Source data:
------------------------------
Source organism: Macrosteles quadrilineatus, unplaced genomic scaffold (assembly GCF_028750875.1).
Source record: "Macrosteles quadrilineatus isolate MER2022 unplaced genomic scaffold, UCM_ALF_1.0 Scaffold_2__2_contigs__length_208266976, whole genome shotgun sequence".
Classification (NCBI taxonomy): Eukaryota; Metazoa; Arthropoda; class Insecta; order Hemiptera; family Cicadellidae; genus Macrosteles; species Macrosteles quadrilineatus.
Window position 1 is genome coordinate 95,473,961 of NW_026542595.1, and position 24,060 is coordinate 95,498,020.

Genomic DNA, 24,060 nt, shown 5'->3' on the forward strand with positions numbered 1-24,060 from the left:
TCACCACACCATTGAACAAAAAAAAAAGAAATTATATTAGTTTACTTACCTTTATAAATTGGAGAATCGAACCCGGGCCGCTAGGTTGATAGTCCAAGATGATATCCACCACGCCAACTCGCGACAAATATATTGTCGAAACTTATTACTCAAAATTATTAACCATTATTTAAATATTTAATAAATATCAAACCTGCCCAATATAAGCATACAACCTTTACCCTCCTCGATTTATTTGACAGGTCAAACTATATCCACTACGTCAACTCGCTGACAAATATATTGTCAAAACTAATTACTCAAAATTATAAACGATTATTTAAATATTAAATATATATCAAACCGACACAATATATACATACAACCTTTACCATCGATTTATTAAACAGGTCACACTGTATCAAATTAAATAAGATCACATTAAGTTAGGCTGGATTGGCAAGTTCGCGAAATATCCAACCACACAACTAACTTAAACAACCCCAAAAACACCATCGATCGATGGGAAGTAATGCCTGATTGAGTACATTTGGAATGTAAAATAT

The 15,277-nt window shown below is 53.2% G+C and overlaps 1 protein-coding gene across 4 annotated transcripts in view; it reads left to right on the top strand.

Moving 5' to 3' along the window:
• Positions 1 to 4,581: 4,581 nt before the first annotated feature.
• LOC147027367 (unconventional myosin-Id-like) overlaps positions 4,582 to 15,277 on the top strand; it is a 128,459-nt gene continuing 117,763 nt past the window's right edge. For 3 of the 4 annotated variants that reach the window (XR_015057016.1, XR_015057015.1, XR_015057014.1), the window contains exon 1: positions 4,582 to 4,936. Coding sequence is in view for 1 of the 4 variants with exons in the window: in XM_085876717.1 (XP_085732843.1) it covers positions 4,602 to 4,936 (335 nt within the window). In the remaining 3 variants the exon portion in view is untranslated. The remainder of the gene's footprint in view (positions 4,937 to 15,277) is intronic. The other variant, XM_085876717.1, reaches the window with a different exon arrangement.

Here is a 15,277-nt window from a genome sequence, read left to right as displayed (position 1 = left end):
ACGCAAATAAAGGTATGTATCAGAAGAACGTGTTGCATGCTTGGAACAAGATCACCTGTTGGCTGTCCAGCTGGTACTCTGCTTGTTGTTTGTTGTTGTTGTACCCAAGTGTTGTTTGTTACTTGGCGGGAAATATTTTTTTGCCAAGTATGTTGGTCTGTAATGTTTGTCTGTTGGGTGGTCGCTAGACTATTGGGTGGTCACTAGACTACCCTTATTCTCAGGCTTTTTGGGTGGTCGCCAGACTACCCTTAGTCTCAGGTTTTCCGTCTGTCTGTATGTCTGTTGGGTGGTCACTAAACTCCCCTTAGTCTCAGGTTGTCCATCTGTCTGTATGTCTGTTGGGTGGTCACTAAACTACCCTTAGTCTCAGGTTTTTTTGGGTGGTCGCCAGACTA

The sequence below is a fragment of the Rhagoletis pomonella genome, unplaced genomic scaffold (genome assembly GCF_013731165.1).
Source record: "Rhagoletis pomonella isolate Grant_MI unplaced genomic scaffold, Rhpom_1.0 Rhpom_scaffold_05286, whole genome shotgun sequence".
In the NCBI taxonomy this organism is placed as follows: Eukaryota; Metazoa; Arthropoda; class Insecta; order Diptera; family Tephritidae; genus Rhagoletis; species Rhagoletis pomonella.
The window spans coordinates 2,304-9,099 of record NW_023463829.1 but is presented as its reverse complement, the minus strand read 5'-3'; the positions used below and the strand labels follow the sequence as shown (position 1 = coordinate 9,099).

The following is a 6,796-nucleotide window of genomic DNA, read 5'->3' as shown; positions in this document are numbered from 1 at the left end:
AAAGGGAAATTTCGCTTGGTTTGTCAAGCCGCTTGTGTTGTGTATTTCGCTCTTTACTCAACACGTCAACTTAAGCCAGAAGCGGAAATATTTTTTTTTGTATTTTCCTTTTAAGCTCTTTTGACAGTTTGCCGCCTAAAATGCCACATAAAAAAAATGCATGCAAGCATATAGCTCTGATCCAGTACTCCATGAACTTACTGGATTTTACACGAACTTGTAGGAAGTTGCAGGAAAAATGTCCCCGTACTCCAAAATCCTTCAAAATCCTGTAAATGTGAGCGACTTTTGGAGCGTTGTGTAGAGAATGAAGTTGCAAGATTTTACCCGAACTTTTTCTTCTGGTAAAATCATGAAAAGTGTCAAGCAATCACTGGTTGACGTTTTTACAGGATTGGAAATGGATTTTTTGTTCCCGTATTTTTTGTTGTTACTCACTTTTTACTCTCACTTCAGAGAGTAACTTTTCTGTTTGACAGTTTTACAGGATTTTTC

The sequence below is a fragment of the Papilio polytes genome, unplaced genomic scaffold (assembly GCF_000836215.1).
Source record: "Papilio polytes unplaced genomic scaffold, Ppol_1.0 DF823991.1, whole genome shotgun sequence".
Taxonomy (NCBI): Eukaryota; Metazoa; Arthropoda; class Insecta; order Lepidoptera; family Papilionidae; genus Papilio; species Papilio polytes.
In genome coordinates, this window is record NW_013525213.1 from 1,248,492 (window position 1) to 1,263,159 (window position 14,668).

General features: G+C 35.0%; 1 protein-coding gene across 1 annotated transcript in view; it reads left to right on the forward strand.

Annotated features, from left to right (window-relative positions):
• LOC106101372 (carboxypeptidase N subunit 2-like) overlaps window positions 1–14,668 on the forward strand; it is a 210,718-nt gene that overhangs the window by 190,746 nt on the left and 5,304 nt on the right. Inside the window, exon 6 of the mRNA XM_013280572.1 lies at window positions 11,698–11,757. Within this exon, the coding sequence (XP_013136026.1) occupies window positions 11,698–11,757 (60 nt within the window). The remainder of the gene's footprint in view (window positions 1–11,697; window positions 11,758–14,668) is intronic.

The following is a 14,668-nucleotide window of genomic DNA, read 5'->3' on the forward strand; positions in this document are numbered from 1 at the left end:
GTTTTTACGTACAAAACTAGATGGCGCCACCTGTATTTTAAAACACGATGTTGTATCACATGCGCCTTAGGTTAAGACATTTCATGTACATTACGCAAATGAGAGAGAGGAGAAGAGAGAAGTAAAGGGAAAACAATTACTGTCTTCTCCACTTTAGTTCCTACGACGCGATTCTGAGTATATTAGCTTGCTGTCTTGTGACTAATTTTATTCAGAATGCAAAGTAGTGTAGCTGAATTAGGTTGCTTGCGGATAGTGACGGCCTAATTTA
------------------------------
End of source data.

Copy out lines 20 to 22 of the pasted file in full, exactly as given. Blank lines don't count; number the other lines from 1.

Source record: "Papilio polytes unplaced genomic scaffold, Ppol_1.0 DF823991.1, whole genome shotgun sequence".
Taxonomy (NCBI): Eukaryota; Metazoa; Arthropoda; class Insecta; order Lepidoptera; family Papilionidae; genus Papilio; species Papilio polytes.
In genome coordinates, this window is record NW_013525213.1 from 1,248,492 (window position 1) to 1,263,159 (window position 14,668).